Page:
In the 1950s and 1960s the U.S. (particularly the Los Angeles urban area) experienced extremely poor air quality; measured ambient ozone concentrations in those decades have not been equaled anywhere else in the world. Although today many U.S. urban areas still exceed the ozone National Ambient Air Quality Standard (NAAQS), air quality has been greatly improved; however this improvement required more than 4 decades of concerted effort. Here we present a simple quantitative relationship that provides an excellent fit for the temporal evolution of ambient ozone concentrations, not only in the Los Angeles urban area (i.e., the South Coast Air Basin), but also all southern California air basins. Background ozone transported into the U.S. makes substantial contributions to ambient concentrations. The quantitative fit to the temporal evolution of ambient ozone concentrations allows observationally-based estimates of the magnitude of U.S. background ozone concentrations (i.e., the ambient ozone concentration that would be present in the absence of U.S. anthropogenic emissions of ozone precursors) in the respective air basins. Projection of the past temporal evolution into the future, suggests that reducing ozone to the 2015 NAAQS may be more difficult than currently expected. Comparisons of observationally-based estimates of U.S. background ozone concentrations to those from model calculations find significant disagreements, whose causes will be investigated.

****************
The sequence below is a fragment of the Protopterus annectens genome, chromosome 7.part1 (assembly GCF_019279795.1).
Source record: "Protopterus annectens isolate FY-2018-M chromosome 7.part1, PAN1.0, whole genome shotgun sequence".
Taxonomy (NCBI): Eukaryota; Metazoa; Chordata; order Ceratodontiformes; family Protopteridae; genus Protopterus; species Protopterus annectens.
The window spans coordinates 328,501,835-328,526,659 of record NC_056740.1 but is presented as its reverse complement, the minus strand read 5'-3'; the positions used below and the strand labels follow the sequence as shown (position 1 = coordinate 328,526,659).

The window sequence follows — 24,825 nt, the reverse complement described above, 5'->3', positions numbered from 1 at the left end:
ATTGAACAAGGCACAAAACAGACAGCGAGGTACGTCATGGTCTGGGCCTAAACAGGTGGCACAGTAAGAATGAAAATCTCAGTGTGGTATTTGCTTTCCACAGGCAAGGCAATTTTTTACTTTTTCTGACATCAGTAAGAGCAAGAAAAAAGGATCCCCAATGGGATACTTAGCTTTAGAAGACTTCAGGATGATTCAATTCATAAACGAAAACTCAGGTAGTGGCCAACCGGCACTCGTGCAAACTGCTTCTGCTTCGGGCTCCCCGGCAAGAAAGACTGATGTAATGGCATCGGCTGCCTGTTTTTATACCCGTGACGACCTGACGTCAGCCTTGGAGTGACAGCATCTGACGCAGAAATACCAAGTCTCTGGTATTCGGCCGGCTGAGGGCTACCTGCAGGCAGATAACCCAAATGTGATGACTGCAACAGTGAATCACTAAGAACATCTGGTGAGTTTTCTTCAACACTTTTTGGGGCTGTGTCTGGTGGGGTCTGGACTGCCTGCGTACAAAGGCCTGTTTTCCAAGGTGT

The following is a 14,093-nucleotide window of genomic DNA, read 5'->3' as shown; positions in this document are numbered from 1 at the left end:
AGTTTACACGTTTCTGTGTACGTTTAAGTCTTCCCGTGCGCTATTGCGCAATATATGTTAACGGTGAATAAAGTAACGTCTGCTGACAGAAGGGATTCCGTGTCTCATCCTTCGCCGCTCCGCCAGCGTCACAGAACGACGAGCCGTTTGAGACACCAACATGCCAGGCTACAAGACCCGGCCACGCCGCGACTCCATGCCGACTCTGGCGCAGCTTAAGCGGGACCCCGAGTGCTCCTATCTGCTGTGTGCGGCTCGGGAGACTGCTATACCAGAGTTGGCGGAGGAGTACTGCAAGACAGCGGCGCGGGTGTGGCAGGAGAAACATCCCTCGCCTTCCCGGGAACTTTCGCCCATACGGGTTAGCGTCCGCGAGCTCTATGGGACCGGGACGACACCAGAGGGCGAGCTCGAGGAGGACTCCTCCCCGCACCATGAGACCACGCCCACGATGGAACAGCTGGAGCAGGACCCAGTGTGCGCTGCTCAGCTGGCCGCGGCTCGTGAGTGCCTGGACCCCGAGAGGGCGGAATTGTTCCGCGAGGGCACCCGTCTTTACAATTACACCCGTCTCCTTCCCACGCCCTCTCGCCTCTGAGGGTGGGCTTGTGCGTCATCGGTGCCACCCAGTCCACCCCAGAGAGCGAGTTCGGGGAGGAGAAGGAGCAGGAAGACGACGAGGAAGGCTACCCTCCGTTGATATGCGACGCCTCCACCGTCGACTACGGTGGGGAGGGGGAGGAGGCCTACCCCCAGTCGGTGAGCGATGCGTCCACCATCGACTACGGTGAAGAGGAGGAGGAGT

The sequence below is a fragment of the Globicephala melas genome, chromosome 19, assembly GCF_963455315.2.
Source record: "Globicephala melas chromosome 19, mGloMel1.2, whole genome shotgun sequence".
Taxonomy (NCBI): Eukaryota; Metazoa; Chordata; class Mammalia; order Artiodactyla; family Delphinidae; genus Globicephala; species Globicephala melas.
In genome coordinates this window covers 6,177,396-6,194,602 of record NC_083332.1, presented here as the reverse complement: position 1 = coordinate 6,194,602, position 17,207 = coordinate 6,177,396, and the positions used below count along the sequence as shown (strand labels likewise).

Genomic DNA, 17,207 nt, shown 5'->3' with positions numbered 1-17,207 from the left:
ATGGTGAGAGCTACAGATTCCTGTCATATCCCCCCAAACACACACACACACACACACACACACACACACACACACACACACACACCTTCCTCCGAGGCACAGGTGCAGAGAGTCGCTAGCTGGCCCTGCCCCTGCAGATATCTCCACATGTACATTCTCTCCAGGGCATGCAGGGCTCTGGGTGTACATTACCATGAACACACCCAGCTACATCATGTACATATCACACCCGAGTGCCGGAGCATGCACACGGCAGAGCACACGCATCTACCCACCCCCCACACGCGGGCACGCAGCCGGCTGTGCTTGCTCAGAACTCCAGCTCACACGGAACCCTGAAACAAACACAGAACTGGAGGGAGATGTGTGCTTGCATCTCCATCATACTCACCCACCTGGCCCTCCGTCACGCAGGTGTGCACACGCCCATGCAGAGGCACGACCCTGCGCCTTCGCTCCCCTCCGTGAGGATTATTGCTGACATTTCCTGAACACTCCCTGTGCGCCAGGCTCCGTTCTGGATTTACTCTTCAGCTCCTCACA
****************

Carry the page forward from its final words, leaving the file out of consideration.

David Parrish is a Senior Research Scientist with the Cooperative Institute for Research in Environmental Sciences (CIRES) at CSD, since his retirement as a CSD Research Chemist and Tropospheric Chemistry Program lead in 2014. He is a consultant for all atmospheric chemistry issues related to air quality and climate change.
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